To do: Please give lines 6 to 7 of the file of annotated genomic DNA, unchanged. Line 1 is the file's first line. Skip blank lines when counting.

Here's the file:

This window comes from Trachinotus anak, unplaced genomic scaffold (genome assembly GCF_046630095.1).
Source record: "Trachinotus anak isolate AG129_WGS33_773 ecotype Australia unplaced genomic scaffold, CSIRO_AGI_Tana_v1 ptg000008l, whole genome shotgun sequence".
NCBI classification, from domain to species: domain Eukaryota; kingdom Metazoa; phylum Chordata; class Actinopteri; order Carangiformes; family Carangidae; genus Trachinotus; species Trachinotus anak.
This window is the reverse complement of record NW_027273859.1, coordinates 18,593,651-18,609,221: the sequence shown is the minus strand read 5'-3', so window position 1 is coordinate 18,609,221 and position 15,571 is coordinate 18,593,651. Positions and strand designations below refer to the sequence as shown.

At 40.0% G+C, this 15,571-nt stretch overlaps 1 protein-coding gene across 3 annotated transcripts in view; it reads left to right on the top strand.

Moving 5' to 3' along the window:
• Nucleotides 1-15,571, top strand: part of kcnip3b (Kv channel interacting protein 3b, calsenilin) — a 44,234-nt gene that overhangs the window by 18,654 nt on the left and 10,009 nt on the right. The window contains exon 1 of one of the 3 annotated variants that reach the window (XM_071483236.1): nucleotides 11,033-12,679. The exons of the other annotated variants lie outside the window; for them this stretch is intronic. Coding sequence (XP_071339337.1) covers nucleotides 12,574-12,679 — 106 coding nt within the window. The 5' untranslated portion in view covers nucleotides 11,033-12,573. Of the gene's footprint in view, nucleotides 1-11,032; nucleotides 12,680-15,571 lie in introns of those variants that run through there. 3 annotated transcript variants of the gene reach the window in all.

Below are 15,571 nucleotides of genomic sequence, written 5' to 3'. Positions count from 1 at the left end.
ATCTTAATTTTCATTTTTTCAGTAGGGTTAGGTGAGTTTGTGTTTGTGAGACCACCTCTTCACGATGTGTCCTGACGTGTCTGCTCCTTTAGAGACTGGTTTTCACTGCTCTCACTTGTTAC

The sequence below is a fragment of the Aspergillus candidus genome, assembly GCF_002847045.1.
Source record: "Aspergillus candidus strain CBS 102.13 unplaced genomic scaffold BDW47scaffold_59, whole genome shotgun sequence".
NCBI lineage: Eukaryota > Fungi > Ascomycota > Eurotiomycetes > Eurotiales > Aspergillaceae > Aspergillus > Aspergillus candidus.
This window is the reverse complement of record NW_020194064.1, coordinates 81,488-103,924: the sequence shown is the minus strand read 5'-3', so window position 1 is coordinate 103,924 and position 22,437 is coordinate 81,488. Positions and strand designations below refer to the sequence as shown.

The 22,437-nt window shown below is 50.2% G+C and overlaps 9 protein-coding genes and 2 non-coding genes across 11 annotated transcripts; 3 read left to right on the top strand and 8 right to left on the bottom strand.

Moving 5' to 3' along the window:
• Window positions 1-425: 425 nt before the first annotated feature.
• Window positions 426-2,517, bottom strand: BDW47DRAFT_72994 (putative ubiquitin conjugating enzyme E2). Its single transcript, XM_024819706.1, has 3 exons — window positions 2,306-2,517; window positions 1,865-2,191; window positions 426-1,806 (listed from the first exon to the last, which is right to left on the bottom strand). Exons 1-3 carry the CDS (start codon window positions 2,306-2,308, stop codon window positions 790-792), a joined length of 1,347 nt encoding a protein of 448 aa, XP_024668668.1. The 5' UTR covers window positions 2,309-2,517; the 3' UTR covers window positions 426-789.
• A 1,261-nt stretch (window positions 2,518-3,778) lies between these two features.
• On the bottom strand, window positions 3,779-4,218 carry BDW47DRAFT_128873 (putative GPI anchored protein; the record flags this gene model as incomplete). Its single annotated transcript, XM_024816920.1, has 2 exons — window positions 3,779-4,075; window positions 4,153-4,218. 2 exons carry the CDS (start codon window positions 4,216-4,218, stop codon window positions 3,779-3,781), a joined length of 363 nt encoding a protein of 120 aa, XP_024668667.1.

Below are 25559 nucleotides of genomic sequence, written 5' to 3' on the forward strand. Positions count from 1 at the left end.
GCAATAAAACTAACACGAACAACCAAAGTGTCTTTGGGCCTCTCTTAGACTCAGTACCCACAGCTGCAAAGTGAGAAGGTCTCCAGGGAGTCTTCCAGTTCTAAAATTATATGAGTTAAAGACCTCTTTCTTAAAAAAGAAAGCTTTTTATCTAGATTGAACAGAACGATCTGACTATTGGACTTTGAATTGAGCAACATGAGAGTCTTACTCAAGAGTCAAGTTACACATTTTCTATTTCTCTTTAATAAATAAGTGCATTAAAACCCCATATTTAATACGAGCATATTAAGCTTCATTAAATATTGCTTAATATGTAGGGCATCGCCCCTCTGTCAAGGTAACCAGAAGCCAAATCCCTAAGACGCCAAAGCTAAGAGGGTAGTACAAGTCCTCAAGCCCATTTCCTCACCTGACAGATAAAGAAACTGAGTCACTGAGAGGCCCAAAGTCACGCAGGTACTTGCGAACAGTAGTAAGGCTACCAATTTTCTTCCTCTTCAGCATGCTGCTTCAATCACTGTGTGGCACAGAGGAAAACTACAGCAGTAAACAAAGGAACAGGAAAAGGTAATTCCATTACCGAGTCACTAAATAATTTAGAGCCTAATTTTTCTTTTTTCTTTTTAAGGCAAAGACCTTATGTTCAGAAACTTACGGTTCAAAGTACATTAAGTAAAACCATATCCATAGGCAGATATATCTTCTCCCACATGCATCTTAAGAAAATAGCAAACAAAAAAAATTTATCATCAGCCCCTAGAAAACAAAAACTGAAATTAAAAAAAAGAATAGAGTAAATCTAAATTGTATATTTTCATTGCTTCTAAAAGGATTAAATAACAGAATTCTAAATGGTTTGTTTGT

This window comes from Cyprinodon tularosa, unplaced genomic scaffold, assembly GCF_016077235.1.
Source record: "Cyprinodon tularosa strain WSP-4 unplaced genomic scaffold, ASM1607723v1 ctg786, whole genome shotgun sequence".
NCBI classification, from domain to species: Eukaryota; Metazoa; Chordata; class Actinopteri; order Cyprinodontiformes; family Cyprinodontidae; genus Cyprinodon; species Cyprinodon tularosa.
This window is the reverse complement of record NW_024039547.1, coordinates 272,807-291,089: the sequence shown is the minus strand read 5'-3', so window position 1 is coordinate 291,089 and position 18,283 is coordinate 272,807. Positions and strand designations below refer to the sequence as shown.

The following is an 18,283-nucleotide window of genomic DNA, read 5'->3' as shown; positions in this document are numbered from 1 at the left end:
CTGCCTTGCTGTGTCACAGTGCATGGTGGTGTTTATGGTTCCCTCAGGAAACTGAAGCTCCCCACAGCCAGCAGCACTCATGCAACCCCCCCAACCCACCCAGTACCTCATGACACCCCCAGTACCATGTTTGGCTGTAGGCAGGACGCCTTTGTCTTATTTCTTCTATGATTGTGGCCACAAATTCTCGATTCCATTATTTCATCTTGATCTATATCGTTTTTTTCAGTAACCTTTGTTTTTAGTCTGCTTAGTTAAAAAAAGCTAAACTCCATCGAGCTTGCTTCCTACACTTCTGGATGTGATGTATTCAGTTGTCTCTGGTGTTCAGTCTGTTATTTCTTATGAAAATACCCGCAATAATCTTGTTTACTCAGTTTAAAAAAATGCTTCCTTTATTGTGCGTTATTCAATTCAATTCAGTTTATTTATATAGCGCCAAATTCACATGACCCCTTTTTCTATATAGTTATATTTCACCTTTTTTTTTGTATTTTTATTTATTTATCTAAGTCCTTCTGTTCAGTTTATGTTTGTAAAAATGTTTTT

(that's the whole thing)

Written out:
Moving 5' to 3' along the window:
• Nucleotides 1-15,571, top strand: part of kcnip3b (Kv channel interacting protein 3b, calsenilin) — a 44,234-nt gene that overhangs the window by 18,654 nt on the left and 10,009 nt on the right. The window contains exon 1 of one of the 3 annotated variants that reach the window (XM_071483236.1): nucleotides 11,033-12,679. The exons of the other annotated variants lie outside the window; for them this stretch is intronic. Coding sequence (XP_071339337.1) covers nucleotides 12,574-12,679 — 106 coding nt within the window. The 5' untranslated portion in view covers nucleotides 11,033-12,573. Of the gene's footprint in view, nucleotides 1-11,032; nucleotides 12,680-15,571 lie in introns of those variants that run through there. 3 annotated transcript variants of the gene reach the window in all.